Clicker training is a communication tool for dog training. When your dog does the correct action, you sound the clicker to “mark” the moment, followed by a tasty treat for positive reinforcement. Of course, that means the first step is conditioning your dog to recognize the clicker is good and means good things are coming. Trainers and pet parents like the precision of clicker training. You can mark good behavior the second it happens, sending a clear message to your dog.
What makes clicker training effective?
A clicker gives instant feedback, especially when the timing is critical. For “come,” you click the moment they turn and start trotting toward you. For “drop it,” click when their mouth opens to release the toy. For “lie down,” give a click when the belly meets the floor. Later on, if you want to try agility training, clicking is an easy way to mark when they jump a hurdle.
To break it down, here’s how the clicker works with dogs. When your dog correctly follows a command, these three elements reinforce the behavior:
- Clicker: The sound of the click sends a cue
- Marker: The dog connects their behavior with the click
- Reward: Dog receives positive reinforcement for the behavior
Clicker training creates a happy, positive moment between you and the dog. The positive reinforcement at the end gives your dog an incentive to listen and increases the likelihood he will repeat it the next time. Delivering the click at the right time, every time they perform the correct behavior, followed by a treat, is key to successful clicker training.
3 steps to start clicker training your dog
Like many things you teach your dog, it’s best to start with the simplest elements and work your way up.
Step 1. Connect the clicker with a reward
Spend a few days building the clicker-reward connection. There are two ways to do it:
Treats: Simply offer a treat and click when they take it.
Hand feeding: At mealtimes, offer small handfuls of kibble, letting the dog eat from your palm. Every time they take the food, mark the action with a click.
Step 2. Create the pause between click and reward
Next, teach your dog to anticipate the reward by building a few seconds between the sound of the click and receiving the food. Hit the clicker, then scatter a few pieces of kibble or training treats on the ground, away from your dog.
For the next few days, stick to this method at mealtimes, one handful at a time — as well as doling out treats.
As your dog catches on, make it more challenging by adding a few seconds between the click and releasing the food.
Step 3. Start your first training session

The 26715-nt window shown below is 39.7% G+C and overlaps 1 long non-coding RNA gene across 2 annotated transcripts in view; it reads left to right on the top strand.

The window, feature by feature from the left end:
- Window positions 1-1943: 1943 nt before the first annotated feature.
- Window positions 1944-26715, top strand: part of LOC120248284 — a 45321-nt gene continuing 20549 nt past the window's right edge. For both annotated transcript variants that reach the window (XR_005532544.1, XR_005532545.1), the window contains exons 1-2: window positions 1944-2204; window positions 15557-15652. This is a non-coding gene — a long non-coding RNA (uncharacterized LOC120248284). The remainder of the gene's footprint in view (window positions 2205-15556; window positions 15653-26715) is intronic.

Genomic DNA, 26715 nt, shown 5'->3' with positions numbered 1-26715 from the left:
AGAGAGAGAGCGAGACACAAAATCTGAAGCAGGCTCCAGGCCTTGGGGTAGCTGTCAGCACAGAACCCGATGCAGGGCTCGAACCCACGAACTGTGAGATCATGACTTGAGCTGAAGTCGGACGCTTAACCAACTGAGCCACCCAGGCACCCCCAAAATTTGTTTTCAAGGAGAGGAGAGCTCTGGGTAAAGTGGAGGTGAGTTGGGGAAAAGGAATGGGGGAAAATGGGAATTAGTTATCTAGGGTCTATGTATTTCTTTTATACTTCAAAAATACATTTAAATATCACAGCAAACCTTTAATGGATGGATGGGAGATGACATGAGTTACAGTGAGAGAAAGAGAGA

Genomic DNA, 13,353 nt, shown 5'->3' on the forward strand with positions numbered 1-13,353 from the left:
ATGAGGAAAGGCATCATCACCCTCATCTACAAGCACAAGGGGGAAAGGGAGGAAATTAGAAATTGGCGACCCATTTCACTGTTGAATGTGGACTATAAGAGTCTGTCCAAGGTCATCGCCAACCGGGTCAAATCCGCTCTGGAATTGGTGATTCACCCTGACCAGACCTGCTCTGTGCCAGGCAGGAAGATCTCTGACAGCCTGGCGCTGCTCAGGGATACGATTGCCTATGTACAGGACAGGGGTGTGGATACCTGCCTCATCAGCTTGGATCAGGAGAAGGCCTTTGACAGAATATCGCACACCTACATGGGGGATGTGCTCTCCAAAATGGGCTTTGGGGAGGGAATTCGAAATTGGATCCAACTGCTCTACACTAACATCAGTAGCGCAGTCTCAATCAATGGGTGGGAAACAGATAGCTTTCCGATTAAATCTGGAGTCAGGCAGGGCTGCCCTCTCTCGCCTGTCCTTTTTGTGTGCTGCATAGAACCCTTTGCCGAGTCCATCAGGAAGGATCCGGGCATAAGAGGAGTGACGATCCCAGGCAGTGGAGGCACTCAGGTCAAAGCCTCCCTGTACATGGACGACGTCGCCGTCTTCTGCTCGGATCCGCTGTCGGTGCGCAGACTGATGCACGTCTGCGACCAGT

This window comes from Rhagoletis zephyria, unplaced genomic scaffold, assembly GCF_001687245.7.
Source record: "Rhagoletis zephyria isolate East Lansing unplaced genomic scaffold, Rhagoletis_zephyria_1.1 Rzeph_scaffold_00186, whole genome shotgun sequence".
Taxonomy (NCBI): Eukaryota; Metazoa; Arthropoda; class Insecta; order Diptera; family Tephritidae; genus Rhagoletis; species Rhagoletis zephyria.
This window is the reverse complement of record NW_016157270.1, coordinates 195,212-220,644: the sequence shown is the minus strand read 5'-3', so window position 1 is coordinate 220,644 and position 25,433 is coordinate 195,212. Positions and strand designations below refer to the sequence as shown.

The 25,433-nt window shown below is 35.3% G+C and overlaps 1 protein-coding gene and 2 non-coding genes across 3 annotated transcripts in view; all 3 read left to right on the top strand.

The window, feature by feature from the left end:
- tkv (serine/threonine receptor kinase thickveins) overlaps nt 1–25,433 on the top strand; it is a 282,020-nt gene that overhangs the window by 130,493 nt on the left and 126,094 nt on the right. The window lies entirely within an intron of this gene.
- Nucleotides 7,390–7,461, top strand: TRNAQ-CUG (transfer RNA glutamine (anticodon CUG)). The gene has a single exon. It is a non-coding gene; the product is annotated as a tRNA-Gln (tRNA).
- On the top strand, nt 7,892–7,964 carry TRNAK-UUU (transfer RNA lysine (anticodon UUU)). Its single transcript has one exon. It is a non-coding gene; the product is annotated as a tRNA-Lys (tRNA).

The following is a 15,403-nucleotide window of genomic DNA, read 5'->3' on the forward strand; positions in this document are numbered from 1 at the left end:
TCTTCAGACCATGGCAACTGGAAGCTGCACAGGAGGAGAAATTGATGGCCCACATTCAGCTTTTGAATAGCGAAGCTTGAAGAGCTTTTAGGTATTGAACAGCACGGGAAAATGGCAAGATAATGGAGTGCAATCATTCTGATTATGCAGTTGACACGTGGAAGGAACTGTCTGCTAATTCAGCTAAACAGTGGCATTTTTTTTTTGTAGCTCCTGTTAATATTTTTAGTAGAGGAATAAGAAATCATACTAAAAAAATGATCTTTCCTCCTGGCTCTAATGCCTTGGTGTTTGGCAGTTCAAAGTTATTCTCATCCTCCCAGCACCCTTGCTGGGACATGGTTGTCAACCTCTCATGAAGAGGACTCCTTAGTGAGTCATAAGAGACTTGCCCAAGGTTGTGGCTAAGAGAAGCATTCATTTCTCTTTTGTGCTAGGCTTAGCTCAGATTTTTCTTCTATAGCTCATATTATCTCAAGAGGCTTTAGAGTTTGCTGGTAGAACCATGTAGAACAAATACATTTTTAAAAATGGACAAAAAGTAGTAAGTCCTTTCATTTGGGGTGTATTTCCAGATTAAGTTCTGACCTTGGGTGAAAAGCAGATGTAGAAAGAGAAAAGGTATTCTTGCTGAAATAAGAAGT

Closed hand feeding is a great choice to start clicker training. It teaches your dog impulse control while linking perfectly to the earlier hand-feeding method.
How does closed-hand feeding with clicker training work? When you offer food, your hand is closed around it. Then be still and give your dog a few minutes to work through their methods to get you to open it — they’ll sniff, nudge, paw, lick, mouth and whine.
When they finally back off and look at you, mark it with a click. Then open your hand to let them eat! If your dog is ready for a challenge, lengthen the pause between click and reward.
What’s next with clicker training?
Once your dog masters closed-hand feeding with the help of clicker training, future training sessions will be easier to learn because you’ve set a precedent. When you click to mark a new behavior, it gets the dog’s attention: Hey, something important happened!
Are there alternatives to clicker training?
For the lessons of clicker training to take root, consistency is crucial. When your dog has a real-life moment of good behavior outside of your training session — such as listening when you call them away from barking out the window — you will want to catch that.
But one misconception about clicker training is if you don’t have access to your clicker, you can’t mark the moment. That’s not true.
Still, if you think keeping a physical clicker just gives you one more thing to keep track of, you can choose an alternative method. The point of clicker training is “marking the moment” when your dog performs the correct behavior. Instead of buying a clicker you can mark the moment by:
- Snapping your fingers
- Clicking your tongue
- Giving vocal praise — using short words like “good” or “yes”
- Giving hand signals such as a “thumbs up” or a shoulder tap — particularly for dogs with hearing loss
Bring out the superstar in your dog!
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